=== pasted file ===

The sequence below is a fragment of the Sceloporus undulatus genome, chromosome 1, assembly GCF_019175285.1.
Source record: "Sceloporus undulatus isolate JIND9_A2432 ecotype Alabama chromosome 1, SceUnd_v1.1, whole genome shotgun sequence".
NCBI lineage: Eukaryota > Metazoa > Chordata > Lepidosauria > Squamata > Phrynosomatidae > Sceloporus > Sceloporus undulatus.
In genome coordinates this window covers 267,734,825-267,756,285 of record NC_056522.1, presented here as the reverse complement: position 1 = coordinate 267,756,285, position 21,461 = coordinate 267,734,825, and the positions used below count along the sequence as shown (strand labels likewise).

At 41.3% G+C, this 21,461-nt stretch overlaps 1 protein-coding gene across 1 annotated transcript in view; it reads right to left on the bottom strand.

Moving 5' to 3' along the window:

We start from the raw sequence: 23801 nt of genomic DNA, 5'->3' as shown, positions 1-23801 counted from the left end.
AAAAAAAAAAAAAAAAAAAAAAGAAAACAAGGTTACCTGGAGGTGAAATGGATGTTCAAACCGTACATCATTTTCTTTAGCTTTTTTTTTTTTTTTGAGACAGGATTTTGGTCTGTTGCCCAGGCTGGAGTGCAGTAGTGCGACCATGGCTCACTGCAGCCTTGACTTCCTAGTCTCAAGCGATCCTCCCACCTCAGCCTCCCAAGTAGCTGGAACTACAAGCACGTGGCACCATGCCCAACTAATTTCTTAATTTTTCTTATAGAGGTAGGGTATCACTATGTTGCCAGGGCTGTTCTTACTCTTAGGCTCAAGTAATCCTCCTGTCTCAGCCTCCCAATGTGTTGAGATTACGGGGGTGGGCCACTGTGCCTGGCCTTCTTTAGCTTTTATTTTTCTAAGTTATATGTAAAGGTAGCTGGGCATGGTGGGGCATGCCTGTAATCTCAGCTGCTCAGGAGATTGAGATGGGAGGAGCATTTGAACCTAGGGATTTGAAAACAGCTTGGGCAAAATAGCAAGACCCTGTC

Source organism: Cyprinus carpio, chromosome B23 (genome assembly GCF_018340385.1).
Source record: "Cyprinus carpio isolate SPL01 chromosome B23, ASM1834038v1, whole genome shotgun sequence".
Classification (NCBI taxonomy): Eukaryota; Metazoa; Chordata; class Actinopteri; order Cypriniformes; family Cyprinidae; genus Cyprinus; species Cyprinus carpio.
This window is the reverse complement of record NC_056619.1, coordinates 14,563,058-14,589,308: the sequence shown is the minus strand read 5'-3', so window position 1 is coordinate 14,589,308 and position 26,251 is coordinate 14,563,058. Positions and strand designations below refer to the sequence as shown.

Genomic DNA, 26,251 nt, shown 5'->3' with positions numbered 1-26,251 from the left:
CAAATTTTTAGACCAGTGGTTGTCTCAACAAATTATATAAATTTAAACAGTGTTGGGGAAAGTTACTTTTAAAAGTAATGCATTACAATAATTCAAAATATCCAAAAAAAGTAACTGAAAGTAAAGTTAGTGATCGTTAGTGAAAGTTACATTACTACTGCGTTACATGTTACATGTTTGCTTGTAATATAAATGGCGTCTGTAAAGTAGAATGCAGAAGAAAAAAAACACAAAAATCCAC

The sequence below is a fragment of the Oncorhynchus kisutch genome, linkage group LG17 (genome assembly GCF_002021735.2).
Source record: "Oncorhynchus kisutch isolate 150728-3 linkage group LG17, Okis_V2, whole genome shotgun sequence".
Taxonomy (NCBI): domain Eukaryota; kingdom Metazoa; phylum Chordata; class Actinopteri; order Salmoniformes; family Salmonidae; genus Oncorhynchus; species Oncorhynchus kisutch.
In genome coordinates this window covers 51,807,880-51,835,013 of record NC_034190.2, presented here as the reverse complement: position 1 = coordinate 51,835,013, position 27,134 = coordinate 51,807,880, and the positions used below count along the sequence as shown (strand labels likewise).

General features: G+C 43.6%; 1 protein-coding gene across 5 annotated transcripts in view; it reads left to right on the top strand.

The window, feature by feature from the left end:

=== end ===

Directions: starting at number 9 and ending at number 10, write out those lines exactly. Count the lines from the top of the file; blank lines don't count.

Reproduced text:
Source organism: Cyprinus carpio, chromosome B23 (genome assembly GCF_018340385.1).
Source record: "Cyprinus carpio isolate SPL01 chromosome B23, ASM1834038v1, whole genome shotgun sequence".